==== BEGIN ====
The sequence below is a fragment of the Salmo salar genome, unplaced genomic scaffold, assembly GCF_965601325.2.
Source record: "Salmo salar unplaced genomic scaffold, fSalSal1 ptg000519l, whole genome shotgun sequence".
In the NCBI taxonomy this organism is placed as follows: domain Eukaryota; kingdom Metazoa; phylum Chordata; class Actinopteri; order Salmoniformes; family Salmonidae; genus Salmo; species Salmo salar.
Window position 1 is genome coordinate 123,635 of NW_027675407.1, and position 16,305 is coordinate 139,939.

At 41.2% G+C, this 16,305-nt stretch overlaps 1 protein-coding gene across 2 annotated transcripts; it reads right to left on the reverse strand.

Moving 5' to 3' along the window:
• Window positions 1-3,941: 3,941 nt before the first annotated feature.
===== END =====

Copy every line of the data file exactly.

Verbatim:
The sequence below is a fragment of the Salmo salar genome, unplaced genomic scaffold, assembly GCF_965601325.2.
Source record: "Salmo salar unplaced genomic scaffold, fSalSal1 ptg000519l, whole genome shotgun sequence".
In the NCBI taxonomy this organism is placed as follows: domain Eukaryota; kingdom Metazoa; phylum Chordata; class Actinopteri; order Salmoniformes; family Salmonidae; genus Salmo; species Salmo salar.
Window position 1 is genome coordinate 123,635 of NW_027675407.1, and position 16,305 is coordinate 139,939.

At 41.2% G+C, this 16,305-nt stretch overlaps 1 protein-coding gene across 2 annotated transcripts; it reads right to left on the reverse strand.

Moving 5' to 3' along the window:
• Window positions 1-3,941: 3,941 nt before the first annotated feature.